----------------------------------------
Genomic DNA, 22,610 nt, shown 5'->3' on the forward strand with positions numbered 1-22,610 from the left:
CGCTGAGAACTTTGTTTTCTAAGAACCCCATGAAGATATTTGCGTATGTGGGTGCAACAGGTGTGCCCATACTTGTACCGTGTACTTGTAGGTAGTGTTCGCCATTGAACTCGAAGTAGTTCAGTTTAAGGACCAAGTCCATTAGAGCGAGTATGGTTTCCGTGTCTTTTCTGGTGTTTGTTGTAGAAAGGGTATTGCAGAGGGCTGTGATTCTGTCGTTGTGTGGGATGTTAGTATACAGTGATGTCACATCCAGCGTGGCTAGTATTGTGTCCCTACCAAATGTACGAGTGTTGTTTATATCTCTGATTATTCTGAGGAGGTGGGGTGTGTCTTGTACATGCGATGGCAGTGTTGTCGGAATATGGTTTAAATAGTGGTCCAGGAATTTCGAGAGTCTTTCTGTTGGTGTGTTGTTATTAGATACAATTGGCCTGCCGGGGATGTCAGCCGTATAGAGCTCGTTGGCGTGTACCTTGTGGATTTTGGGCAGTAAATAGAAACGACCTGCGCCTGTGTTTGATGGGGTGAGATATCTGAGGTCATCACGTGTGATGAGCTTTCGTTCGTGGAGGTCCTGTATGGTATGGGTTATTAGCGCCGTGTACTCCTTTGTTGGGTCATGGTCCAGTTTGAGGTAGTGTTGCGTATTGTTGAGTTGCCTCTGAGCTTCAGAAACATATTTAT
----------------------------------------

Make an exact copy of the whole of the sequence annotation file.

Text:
Genomic DNA, 22,610 nt, shown 5'->3' on the forward strand with positions numbered 1-22,610 from the left:
CGCTGAGAACTTTGTTTTCTAAGAACCCCATGAAGATATTTGCGTATGTGGGTGCAACAGGTGTGCCCATACTTGTACCGTGTACTTGTAGGTAGTGTTCGCCATTGAACTCGAAGTAGTTCAGTTTAAGGACCAAGTCCATTAGAGCGAGTATGGTTTCCGTGTCTTTTCTGGTGTTTGTTGTAGAAAGGGTATTGCAGAGGGCTGTGATTCTGTCGTTGTGTGGGATGTTAGTATACAGTGATGTCACATCCAGCGTGGCTAGTATTGTGTCCCTACCAAATGTACGAGTGTTGTTTATATCTCTGATTATTCTGAGGAGGTGGGGTGTGTCTTGTACATGCGATGGCAGTGTTGTCGGAATATGGTTTAAATAGTGGTCCAGGAATTTCGAGAGTCTTTCTGTTGGTGTGTTGTTATTAGATACAATTGGCCTGCCGGGGATGTCAGCCGTATAGAGCTCGTTGGCGTGTACCTTGTGGATTTTGGGCAGTAAATAGAAACGACCTGCGCCTGTGTTTGATGGGGTGAGATATCTGAGGTCATCACGTGTGATGAGCTTTCGTTCGTGGAGGTCCTGTATGGTATGGGTTATTAGCGCCGTGTACTCCTTTGTTGGGTCATGGTCCAGTTTGAGGTAGTGTTGCGTATTGTTGAGTTGCCTCTGAGCTTCAGAAACATATTTAT